When worlds collide

First Posted: 1/23/2015

LIMA — Anyone who may have spotted a medium-size dog in a field or even the city roaming around may be surprised to know it could have been a coyote.

Coyotes can be mistaken for dogs but a closer look should show a gray color, sometimes with a little rusty, brown or off-white coloration. Coyotes have bushy tails usually tipped with black.

Coyotes are all over the state in all 88 counties. From late January to March, coyotes are mating. For that reason and the continual search for food, people may be seeing more coyotes in recent weeks, said Craig Barr, a wildlife officer in Allen County for the Ohio Department of Natural Resources division of wildlife.

“Right now, food is a little bit more scarce so they may be a little more active during the daytime,” Barr said.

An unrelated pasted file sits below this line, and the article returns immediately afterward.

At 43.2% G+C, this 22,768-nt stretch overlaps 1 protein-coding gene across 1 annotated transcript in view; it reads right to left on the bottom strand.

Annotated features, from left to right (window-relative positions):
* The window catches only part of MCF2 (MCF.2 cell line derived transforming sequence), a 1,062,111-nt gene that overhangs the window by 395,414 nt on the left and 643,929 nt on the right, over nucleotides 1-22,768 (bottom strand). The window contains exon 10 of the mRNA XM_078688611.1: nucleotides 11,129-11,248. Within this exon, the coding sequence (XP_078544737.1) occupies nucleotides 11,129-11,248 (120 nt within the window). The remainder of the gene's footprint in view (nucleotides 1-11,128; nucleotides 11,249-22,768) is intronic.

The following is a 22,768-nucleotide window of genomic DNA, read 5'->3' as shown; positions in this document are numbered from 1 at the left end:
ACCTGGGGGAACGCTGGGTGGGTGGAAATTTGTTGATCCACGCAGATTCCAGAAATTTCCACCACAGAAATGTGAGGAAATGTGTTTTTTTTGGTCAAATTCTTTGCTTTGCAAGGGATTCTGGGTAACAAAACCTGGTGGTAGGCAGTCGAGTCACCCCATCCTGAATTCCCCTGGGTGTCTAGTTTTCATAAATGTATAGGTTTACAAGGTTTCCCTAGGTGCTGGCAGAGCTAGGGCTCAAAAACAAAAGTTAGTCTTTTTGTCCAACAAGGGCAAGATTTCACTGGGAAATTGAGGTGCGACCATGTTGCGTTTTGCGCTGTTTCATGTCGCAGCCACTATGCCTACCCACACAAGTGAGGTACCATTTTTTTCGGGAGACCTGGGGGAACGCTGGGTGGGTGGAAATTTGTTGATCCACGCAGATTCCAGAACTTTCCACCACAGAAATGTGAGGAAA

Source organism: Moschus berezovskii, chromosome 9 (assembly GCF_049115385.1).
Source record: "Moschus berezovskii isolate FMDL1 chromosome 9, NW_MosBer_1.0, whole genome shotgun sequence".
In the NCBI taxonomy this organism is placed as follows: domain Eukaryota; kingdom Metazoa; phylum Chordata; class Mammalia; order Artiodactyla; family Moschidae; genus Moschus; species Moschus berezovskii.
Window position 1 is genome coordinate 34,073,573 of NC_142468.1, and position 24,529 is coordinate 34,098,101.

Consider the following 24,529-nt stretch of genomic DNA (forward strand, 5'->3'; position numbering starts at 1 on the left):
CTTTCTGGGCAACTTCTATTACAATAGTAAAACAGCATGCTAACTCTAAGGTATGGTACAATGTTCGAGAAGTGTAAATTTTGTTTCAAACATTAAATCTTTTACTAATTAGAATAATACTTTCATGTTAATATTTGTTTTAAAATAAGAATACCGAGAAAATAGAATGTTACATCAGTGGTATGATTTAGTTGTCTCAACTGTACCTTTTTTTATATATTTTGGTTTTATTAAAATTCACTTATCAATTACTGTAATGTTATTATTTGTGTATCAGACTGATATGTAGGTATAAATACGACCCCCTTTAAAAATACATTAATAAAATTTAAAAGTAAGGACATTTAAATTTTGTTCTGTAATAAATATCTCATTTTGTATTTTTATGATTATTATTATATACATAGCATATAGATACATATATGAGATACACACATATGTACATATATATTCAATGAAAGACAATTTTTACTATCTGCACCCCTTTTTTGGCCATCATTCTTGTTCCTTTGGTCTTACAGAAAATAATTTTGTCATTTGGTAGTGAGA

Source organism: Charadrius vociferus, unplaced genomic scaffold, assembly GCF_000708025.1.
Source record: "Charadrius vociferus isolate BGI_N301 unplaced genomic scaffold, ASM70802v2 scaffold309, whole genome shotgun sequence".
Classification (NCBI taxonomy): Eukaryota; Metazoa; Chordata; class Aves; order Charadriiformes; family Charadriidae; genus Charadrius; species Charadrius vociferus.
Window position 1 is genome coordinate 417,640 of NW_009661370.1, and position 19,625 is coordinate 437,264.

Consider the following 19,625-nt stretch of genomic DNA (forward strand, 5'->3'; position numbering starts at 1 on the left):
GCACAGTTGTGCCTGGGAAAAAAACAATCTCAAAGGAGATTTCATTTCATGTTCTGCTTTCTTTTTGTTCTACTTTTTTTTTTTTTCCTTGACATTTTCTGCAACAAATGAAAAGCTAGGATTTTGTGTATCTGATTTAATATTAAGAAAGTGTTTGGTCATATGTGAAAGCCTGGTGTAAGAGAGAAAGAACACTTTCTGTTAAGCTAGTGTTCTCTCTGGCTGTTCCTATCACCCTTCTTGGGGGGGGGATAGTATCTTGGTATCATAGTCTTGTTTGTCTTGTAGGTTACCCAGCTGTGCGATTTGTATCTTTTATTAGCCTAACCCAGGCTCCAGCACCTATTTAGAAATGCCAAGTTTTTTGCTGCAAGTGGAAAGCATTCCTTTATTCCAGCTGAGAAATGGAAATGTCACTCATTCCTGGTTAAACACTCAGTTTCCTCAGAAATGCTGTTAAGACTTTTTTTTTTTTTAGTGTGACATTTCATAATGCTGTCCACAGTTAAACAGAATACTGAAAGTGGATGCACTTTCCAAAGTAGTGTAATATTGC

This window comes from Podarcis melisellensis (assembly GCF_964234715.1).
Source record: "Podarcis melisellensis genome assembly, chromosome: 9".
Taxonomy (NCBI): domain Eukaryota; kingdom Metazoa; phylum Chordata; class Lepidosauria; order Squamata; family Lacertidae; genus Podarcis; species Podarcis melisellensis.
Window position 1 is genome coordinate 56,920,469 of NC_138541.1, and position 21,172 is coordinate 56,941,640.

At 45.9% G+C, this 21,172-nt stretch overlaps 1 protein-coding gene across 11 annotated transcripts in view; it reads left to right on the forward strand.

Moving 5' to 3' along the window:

Barr said the coyote population is thriving and it has been for a number of years.

Coyotes do not pose much danger to humans unless they are in fear, such as being cornered, Barr said.

“They are more afraid of you then you are of them,” he said.

A full-grown coyote weights between 40 and 50 pounds. With a couple exceptions, people hunt coyotes year around for the fur, not to eat, Barr said.

Some hunt coyotes that are a nuisance on their property, he said.

Coyotes eat small game such as rabbit and mice, sometimes small pets, even road kill or dead deer a hunter shot but could not locate. Some go into the cities looking for food, Barr said.

“Pretty much anything they can get,” Barr said.

If someone is having a problem with coyotes he or she should keep pets inside, remove garbage and pet food from the outside and keep the outdoor grill clean.

If a coyote is on a person’s property, usually clapping hands and shouting will be enough to scare it off.

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